Since 1916, Webster-Cantrell Hall has served primarily Macon County children, youth, and families in troubled circumstances. Over the years, the agency has touched tens of thousands of lives and helped many children overcome difficult problems. From its humble beginnings as an orphanage to the accredited child welfare agency it is today, Webster-Cantrell Hall has a history rich in loving and caring for the underprivileged.
In the early 1900’s there was a tremendous need in the community to provide a place for children to live who had lost their parents or whose parents could not care for them. In 1916 The Home opened, later becoming known as the Girl’s Welfare Home and finally Webster Hall. A few years later, the Decatur-Macon County Opportunity Home for Boys was formed, later to be known as Cantrell Hall. The original farmhouse was replaced in 1927 with what is now used as the current administration building.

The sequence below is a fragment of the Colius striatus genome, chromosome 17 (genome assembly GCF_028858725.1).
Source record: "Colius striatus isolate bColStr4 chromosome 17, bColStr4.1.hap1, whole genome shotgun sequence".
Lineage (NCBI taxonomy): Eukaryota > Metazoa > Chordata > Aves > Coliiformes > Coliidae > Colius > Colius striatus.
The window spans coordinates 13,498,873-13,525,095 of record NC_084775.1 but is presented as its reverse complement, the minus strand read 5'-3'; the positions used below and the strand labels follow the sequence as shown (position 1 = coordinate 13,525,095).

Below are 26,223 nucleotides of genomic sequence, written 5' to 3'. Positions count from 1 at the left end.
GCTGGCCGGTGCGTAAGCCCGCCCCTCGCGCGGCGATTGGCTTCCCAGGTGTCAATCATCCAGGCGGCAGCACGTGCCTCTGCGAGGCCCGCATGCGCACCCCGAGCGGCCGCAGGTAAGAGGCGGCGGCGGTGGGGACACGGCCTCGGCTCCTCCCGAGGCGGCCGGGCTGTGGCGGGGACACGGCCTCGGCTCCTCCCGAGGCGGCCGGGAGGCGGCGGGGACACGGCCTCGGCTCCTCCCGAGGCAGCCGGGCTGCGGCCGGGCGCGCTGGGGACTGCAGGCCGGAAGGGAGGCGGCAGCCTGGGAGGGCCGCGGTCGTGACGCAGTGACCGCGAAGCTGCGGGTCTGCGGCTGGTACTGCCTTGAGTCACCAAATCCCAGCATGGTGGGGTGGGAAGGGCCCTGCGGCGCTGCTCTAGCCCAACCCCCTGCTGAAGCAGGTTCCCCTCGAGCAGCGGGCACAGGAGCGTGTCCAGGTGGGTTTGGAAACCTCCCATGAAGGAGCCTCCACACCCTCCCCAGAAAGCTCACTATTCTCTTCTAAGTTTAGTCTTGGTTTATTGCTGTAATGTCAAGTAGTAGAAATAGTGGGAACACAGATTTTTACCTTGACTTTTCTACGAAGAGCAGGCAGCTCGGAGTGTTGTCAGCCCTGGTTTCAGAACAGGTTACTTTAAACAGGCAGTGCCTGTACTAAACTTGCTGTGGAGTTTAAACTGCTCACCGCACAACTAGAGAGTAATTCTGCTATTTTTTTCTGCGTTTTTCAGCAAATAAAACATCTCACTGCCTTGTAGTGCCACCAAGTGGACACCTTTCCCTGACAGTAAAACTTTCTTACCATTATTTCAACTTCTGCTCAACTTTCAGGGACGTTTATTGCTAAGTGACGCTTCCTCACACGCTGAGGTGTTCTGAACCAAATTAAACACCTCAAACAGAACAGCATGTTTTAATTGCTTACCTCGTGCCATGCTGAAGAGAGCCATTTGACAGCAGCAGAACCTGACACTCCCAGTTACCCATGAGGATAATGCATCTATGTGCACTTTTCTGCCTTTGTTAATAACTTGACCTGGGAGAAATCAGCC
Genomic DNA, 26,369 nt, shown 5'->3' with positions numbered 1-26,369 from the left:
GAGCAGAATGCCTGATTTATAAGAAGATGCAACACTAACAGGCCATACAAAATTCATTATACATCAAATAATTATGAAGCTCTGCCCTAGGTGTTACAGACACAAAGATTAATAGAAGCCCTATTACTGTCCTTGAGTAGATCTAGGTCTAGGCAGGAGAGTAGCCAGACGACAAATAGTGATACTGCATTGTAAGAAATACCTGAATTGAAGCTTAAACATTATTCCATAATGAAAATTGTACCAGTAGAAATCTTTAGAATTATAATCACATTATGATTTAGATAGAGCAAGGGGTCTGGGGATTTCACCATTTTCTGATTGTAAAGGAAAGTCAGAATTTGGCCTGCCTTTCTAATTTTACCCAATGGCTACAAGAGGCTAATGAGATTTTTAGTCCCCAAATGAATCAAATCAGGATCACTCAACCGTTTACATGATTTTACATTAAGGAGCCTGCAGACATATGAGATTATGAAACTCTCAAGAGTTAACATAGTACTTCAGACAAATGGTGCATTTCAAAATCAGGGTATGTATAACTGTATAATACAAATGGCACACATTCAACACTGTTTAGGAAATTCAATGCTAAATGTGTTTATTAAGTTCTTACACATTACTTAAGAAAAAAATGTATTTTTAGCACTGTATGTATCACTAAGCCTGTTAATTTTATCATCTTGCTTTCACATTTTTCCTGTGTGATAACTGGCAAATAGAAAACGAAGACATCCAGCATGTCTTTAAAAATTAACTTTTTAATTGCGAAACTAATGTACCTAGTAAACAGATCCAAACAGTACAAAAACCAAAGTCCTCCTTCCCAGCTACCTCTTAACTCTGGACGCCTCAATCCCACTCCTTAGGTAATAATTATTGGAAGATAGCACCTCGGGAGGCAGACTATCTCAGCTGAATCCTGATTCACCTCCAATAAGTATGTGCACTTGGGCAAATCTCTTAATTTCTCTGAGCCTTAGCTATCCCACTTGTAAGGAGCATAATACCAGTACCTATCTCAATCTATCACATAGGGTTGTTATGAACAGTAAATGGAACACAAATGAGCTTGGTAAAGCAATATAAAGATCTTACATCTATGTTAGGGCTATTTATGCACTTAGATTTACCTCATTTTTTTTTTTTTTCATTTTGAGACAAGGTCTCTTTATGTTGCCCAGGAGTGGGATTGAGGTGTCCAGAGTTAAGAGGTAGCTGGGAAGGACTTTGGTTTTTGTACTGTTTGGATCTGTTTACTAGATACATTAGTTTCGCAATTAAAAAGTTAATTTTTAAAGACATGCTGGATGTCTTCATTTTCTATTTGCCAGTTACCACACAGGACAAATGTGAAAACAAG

As demands for orphanages dwindled and the needs of the children changed, Webster Hall and Cantrell Hall pooled resources and merged in 1974, creating Webster-Cantrell Hall. After the merger, the children being housed were identified as dependent and neglected children. These children came from abusive homes, having emotional and behavioral problems. Their placement at the agency was in lieu of placing them in the former Juvenile Detention Center. Also at that time, the Agency began to add programs to address community needs. In 1979, the Foster Care Program was instituted. In 1985, the Staley Group Home was constructed and in 1992 the Main Campus underwent an extensive expansion and renovation to better accommodate residential and community programs needs.
Webster-Cantrell Hall sought to enhance the professional level of services, becoming certified to provide Medicaid Services in 1993 and becoming a Council on Accreditation certified Agency in 1994. In 2007, Webster-Cantrell Hall added an Emergency Shelter Program in response to a request from DCFS. In April of 2011, Webster-Cantrell Hall opened the Webster Girls’ Group Home. A primary focus is permanency for children and youth in their living arrangements once they leave WCH care. These options range from returning to their home of origin to independence. Webster-Cantrell Hall continues to implement additional programming to provide a continuum of services for children at birth until they reach adulthood and meet changing community needs.